Unlikely WTO will accept U.S. auto tariffs as 'national security' issue, says trade adjudicator
Trump wants tariffs on cars from EU, Japan, but WTO set a high bar on 'security' in previous ruling
The United States will find it "very difficult" to defend President's Donald Trump's proposed car tariff against any challenge at the World Trade Organization, says a veteran WTO trade adjudicator who has ruled on a related case.
Trump said this month that some imported vehicles and parts pose a "national security" threat, justifying tariffs under Section 232 of the Trade Expansion Act of 1962, the basis for tariffs put on steel and aluminum last year.
The car tariff of up to 25 per cent, applying to vehicles and components from everywhere else in the world, would be automatically illegal were it not for a WTO exception granted in cases of national security.
Until 2016, using the national security clause was taboo because trade experts feared it could become a common way to get around the rules and erect the kind of trade barriers the WTO was designed to remove.
Russia, Qatar cases related
But it has arisen in disputes between Russia and Ukraine and between Qatar and several of its neighbours, as well as in Trump's tariffs.
In a rare comment by a senior trade arbitrator, Georges Abi-Saab, a former chairman of the WTO's Appellate Body, the world's top trade court, said he doubted the national security argument for cars would withstand a legal challenge.
"Frankly I think, if I were a lawyer [working on the case] I wouldn't accept to take such a case, not only on moral aspects, but I think it would be very difficult to make it prevail," he said.
The car tariffs have not yet materialized, since Trump has given the European Union, Japan and other major exporters 180 days to negotiate. A legal challenge from any of the parties cannot be considered until tariffs are active.
Last month Abi-Saab chaired a dispute panel which issued the only ruling in WTO history on the national security question, settling the dispute in favour of Russia, which was found to have a bona fide legal defence against Ukraine because of an armed conflict recognized by the United Nations.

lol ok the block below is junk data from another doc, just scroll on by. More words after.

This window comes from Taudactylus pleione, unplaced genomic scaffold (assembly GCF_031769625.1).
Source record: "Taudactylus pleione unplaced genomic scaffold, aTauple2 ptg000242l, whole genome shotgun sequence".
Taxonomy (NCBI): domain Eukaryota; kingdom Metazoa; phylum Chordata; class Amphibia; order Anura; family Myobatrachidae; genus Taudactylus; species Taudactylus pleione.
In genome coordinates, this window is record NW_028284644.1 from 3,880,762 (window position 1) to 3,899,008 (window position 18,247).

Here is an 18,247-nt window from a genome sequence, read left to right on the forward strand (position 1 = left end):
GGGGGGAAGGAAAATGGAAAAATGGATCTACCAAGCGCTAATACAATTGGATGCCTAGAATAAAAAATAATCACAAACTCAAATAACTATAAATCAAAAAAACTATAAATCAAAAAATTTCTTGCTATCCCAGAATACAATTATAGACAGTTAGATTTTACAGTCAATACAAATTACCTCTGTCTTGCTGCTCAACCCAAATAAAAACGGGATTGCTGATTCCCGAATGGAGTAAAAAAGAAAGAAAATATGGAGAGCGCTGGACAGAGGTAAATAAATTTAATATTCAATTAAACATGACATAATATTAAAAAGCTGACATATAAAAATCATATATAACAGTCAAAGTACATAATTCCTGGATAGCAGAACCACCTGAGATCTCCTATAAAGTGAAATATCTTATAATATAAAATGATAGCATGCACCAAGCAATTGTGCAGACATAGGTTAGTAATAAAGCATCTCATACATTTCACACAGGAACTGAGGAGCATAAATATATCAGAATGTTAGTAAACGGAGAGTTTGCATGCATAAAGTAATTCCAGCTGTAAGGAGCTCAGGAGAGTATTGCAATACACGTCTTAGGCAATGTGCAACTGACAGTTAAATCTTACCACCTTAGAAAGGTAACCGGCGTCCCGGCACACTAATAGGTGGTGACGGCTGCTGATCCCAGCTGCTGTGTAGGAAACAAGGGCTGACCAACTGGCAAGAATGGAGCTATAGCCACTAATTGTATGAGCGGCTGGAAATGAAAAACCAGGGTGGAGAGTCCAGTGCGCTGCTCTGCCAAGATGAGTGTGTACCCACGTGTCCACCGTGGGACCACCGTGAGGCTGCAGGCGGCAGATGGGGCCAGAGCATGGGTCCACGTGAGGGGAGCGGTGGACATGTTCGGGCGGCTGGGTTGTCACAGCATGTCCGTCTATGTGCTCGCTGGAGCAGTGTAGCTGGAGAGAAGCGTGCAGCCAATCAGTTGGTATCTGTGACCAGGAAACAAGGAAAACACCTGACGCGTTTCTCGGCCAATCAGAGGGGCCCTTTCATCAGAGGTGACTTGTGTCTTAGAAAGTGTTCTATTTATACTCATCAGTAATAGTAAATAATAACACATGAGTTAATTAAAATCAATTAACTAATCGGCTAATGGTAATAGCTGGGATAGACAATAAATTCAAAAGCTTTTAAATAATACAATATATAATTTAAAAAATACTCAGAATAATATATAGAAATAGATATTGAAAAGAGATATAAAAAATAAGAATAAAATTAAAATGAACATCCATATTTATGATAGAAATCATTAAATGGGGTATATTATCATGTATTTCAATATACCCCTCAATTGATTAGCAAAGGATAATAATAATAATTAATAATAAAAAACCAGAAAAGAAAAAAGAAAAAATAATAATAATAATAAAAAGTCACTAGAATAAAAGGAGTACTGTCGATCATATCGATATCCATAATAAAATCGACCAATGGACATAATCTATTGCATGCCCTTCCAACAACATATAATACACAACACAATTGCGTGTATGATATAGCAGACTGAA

High bar for 'national security' claims
But the ruling set a high bar for national security claims, saying they needed to be based "objectively" on an emergency in international relations, and the less a claim had to do with actual war, the harder it would be to make the case.
"I would say strategic raw materials may be easier to prove than a final product like a car," Abi-Saab said. "The further you get away from it [armed conflict and the breakdown of law and civil order], the more you have to prove how this relates to national security."
That contrasts with the U.S. view that national security claims are "self-judging" and WTO adjudicators must automatically dismiss any challenge.
WTO rulings do not set formal precedents, but adjudicators routinely refer back to previous cases, so the Russia-Ukraine ruling could influence the handling of ongoing challenges to the U.S. steel and aluminum tariffs by China, Turkey, Switzerland, Norway, the EU and India.
They reject U.S. claims that protecting metals output is needed for "defence requirements and critical infrastructure."
Two other complainants to the WTO, Canada and Mexico, lifted their opposition this month after reaching a deal with Trump.